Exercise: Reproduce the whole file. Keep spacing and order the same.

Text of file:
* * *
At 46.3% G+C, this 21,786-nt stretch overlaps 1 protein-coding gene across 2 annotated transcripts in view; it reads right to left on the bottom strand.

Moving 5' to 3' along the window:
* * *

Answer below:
At 46.3% G+C, this 21,786-nt stretch overlaps 1 protein-coding gene across 2 annotated transcripts in view; it reads right to left on the bottom strand.

Moving 5' to 3' along the window: